Dumping migrants in Florida is unacceptable, Gov. DeSantis says

By BRENDAN FARRINGTON, Associated Press
John Moore/Getty Images

Central American asylum seekers wait for buses to take them to their next destination on thier caravant north to the U.S.-Mexico border on April 23, 2018, in Hermosillo, Mexico.

TALLAHASSEE, Fla. - Florida's governor plans to fight a federal plan to fly hundreds of immigrants from the Mexican border to two South Florida counties, saying Friday he'll take his case to President Donald Trump.

Republican Gov. Ron DeSantis made his remarks a day after being caught off guard when Broward and Palm Beach county officials said they were notified by U.S. Border Patrol that more than a 100 immigrants would be sent weekly to each of the counties starting in about two weeks.

"We cannot accommodate in Florida just dumping unlawful migrants into our state. I think it will tax our resources, the schools, the health care, law enforcement, state agencies," DeSantis told reporters in Sarasota after a bill signing ceremony.

Palm Beach County Sheriff Ric Bradshaw said Thursday he was notified of the plans by the Miami-based office of the U.S. Border Patrol, and that a total of 1,000 people per month would be brought to the two counties from the El Paso, Texas, area. He said immigrant parents and children would be processed in both Florida counties, given a notice to appear in court, and then released into the community.

"If you believe what was leaked and reported, the plan would be to simply put migrants out on the street," DeSantis said. "This would be potentially just releasing people into our society. With someone just coming across the border, we have no idea what their background is, we don't know what type of criminal activity they've been involved in. We don't know anything."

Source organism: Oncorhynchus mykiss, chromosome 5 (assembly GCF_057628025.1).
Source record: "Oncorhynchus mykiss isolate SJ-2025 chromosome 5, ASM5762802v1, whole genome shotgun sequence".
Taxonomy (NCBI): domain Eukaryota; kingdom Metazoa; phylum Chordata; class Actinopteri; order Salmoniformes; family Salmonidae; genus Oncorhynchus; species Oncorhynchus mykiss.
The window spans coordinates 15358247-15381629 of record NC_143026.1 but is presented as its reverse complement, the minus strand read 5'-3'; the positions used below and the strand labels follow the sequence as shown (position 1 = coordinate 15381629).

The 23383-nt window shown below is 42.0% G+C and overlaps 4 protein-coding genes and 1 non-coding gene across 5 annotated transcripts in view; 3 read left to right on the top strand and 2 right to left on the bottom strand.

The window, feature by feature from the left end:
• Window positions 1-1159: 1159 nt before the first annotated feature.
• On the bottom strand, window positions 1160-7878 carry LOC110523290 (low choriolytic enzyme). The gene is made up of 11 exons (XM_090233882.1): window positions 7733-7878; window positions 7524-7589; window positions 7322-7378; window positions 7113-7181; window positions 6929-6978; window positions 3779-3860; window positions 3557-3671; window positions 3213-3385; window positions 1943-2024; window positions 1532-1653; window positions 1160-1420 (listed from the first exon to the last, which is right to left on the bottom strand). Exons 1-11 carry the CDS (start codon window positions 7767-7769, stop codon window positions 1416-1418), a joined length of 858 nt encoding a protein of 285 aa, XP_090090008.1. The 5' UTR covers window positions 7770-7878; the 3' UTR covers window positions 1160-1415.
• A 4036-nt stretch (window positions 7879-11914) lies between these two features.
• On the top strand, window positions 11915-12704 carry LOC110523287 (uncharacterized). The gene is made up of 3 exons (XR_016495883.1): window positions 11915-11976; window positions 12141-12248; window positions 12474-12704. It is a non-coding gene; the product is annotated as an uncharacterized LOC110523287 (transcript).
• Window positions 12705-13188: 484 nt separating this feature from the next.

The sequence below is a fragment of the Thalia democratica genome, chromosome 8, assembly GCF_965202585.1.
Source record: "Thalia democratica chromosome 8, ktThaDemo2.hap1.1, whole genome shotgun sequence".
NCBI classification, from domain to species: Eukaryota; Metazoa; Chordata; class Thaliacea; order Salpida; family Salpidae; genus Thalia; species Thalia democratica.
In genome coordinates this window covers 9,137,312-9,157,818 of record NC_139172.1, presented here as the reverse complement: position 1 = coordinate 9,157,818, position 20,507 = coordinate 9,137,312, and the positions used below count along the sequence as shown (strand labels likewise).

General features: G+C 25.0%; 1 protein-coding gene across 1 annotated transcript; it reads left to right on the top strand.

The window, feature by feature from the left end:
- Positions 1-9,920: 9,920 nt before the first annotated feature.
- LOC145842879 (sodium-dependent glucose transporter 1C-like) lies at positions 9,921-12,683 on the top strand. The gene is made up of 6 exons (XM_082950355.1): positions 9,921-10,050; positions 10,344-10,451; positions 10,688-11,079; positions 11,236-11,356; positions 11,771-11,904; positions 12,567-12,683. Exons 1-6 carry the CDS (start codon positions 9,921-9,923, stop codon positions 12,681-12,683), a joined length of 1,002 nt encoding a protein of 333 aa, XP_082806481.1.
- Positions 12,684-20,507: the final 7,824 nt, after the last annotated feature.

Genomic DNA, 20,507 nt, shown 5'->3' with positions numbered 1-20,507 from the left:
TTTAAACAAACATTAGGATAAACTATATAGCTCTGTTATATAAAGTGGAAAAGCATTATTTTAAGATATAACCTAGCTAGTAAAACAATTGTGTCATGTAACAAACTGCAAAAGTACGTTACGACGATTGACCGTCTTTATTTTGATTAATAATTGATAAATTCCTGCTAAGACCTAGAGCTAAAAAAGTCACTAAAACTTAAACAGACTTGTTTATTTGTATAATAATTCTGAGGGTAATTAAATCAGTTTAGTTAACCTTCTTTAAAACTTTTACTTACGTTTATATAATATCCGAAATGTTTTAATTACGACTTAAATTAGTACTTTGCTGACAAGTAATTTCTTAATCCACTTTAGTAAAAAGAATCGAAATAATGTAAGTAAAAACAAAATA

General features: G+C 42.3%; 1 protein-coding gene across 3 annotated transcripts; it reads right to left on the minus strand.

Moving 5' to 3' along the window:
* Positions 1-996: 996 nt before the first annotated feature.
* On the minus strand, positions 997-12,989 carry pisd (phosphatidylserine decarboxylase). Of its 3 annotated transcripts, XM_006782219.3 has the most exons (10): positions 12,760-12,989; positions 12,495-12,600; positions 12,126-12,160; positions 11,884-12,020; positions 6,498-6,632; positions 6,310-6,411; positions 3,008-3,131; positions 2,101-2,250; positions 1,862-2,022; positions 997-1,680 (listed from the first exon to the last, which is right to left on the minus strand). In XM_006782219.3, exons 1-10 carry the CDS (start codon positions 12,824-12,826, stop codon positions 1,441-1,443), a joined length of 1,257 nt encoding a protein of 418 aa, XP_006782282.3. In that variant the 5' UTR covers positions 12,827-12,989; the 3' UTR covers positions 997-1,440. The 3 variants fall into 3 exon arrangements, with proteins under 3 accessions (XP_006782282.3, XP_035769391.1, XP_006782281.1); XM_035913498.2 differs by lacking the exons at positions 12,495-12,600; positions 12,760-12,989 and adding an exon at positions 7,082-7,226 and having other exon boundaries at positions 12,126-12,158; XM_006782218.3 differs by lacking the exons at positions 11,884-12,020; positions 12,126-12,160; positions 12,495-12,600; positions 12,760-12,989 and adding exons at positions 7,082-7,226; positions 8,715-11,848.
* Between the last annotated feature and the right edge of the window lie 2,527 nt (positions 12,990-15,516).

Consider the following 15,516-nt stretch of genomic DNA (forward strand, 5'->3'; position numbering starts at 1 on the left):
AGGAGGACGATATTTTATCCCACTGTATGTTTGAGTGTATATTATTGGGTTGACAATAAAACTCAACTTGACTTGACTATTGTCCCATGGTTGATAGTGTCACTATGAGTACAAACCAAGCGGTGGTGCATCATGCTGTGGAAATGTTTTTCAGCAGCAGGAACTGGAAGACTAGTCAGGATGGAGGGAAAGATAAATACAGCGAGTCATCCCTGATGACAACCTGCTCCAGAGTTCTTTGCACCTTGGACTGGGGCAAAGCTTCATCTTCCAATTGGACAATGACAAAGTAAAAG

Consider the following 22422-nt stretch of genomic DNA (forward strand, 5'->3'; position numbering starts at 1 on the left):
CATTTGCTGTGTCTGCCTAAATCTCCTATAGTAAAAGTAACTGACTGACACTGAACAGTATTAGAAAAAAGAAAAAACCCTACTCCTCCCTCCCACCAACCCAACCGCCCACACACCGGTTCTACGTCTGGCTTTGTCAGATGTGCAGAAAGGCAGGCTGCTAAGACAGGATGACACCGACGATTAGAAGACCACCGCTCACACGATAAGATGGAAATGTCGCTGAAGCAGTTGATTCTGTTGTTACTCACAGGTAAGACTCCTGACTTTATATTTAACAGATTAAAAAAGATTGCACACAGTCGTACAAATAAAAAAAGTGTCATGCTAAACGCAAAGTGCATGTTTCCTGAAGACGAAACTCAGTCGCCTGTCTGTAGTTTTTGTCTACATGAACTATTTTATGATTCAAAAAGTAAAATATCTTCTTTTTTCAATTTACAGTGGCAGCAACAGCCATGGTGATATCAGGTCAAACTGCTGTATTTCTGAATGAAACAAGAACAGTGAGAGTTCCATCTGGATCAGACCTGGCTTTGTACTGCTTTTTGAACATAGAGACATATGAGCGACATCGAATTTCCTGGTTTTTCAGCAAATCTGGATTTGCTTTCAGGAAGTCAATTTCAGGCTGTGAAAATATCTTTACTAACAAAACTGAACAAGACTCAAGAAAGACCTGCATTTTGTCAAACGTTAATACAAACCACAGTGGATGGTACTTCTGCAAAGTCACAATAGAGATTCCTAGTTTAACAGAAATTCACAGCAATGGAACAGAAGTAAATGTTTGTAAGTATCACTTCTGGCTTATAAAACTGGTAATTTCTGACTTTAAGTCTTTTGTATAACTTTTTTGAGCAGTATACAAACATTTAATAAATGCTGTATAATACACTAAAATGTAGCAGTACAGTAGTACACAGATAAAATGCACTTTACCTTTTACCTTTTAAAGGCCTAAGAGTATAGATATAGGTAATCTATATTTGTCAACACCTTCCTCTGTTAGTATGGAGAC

DeSantis wasn't aware of the plans until county officials reported the information to the media. He said he was on the phone with the White House on Thursday.

"This was not something that came down from the White House. This was something that came out of the agency. Sometimes this stuff happens. It's gonna ultimately be something I'm going to have to talk to the president about," DeSantis said.

Trump and DeSantis have a close relationship. Trump's endorsement propelled DeSantis from underdog status to ultimate winner in last year's governor's race, and DeSantis has met with him several times in the White House, securing promises to increase hurricane aid and federal money for Everglades restoration.

DeSantis also noted that he recently signed a bill banning sanctuary cities and appeared upset that the plan to send immigrants to Florida came after the pledge to help federal immigration authorities.

"We basically as a state said, 'We're going to work with the federal government constructively. We're going to work with them to help them remove criminal aliens. We're not going to be like some of these other states that are not allowing federal authorities to come into a jail or a courthouse,'" he said. "We've been very cooperative."

Copyright 2019 by WKMG ClickOrlando. The Associated Press contributed to this report. All rights reserved. This material may not be published, broadcast, rewritten or redistributed.